Single Phase Transformers
Figure 1: Single-phase transformer
A transformer is a passive component that transfers electric energy from one circuit to another or more circuits. Single-phase transformers can either step up (increase) or step down (decrease) AC voltage. Transformers have a wide range of uses and can be classified based on their uses. This article discusses the definition, construction, advantages, disadvantages, and applications of single-phase transformers.
Table of contents
- Types of transformers based on the electric network
- Differences between single-phase and three-phase transformers
- Faraday's law of electromagnetic induction
- What is a single-phase transformer?
- Working of single-phase transformers
- Construction of single-phase transformers
- Applications of a single-phase transformer
- Advantages of single-phase transformer
- Disadvantages of a single-phase transformer
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Types of transformers based on the electric network
According to the electric network used, transformers are either classified as;
- Single-phase transformers
- Three-phase transformers
A single-phase transformer (Figure 2 labeled A) works on a single-phase power supply and contains a single winding on the primary and secondary sides. A 3-phase transformer works on a three-phase power supply, and both primary and secondary windings have three sets of windings. Read our article on three-phase transformers for more details about the construction and wiring diagrams of a three-phase transformer.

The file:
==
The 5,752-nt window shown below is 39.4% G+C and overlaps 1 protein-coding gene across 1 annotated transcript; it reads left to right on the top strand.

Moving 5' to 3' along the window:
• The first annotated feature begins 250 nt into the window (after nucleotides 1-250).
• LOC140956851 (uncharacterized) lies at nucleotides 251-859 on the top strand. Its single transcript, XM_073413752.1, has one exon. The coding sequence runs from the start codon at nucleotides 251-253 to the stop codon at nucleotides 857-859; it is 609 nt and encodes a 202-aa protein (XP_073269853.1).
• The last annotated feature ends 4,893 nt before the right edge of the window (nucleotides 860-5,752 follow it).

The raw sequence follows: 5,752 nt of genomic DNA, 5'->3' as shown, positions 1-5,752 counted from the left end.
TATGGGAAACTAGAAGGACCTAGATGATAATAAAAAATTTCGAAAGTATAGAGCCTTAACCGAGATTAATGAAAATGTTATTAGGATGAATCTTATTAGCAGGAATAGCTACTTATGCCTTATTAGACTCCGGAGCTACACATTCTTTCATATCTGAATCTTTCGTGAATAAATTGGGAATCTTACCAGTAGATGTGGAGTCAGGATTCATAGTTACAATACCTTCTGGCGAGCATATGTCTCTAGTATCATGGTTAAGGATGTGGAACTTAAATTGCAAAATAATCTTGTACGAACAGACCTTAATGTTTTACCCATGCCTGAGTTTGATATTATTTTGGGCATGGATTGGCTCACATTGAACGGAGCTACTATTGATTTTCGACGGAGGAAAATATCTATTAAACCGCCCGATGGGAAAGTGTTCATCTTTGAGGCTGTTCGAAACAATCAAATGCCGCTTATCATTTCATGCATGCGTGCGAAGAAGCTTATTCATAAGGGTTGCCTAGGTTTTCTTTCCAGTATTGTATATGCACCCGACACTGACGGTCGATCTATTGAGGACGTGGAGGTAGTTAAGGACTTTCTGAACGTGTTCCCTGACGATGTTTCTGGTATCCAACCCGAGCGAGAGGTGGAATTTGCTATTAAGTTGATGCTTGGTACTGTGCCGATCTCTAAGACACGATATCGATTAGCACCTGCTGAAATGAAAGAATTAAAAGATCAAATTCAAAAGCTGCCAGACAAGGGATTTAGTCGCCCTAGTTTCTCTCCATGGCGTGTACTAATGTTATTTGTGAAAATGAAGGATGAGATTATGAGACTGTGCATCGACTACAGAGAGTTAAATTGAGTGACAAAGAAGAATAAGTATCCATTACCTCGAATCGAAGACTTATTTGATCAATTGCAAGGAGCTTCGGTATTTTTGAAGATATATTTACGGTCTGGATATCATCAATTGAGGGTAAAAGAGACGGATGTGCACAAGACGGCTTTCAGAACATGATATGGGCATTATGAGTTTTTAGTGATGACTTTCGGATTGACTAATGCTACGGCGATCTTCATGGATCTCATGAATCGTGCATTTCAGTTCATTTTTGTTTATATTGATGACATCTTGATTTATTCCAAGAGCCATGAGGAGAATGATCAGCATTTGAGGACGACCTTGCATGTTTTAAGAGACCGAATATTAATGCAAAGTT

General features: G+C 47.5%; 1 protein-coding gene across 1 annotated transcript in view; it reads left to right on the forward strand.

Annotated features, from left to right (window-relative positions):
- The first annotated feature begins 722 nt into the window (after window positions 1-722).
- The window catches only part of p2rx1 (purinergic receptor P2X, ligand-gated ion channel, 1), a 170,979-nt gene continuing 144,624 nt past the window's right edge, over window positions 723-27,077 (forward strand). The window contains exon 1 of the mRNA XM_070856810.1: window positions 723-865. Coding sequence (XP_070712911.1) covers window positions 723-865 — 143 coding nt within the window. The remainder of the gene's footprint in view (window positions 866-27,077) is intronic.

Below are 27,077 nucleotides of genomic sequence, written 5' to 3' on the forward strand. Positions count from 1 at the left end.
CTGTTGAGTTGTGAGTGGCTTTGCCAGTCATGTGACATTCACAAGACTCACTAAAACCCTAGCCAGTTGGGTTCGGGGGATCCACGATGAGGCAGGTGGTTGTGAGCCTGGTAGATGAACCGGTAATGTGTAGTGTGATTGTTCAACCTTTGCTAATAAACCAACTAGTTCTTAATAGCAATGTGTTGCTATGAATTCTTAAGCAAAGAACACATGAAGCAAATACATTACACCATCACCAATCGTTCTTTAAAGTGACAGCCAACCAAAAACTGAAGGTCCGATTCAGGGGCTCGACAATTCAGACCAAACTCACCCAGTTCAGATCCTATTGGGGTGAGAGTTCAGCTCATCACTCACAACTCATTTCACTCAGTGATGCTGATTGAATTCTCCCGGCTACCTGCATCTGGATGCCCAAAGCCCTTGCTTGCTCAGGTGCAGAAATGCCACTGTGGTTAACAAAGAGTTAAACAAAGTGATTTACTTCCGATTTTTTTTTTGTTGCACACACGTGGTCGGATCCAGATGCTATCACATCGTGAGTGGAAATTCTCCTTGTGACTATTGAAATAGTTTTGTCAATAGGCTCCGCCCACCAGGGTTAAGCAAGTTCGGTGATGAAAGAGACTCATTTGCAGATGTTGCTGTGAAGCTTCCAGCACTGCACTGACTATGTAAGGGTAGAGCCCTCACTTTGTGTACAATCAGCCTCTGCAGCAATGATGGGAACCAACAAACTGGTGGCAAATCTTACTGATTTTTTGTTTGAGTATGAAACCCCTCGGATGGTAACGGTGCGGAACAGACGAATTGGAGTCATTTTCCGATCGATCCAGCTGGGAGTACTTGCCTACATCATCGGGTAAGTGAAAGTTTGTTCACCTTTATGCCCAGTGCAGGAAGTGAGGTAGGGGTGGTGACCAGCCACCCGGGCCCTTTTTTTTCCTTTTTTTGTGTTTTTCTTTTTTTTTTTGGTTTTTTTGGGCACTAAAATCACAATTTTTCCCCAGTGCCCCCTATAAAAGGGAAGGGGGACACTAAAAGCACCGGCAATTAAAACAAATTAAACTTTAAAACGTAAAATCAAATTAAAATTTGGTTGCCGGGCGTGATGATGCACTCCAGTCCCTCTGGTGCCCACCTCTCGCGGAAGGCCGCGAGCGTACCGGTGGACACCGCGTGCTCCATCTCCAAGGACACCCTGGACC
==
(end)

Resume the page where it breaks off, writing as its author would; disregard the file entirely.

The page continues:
In most cases, single-phase transformers take up less space than other transformers. It is also easy to transport single-phase transformers compared to three-phase transformers. However, using one three-phase transformer is more efficient than three single-phase transformers.
Figure 2: Single-phase (left) with primary (A) and secondary windings (B) and the magnetic core (C)
Differences between single-phase and three-phase transformers
- The power supply in a single-phase transformer is through one conductor, while in three-phase transformers, the power supply is through three conductors.
- A single-phase transformer requires two wires to complete the circuit, while a three-phase transformer requires four wires to complete the circuit.
- If a single-phase transformer carries 230V, a three-phase transformer carries 415V.
- A single-phase transformer uses a simple network, while a three-phase transformer uses a complicated network.
- A power failure occurs in single-phase transformers, while there is no power failure in three-phase transformers. Vibrations are significantly reduced in three-phase motors since power distributes uniformly throughout the cycle.
- Single-phase transformers are used for home appliances, while three-phase transformers run a heavy load.
Faraday's law of electromagnetic induction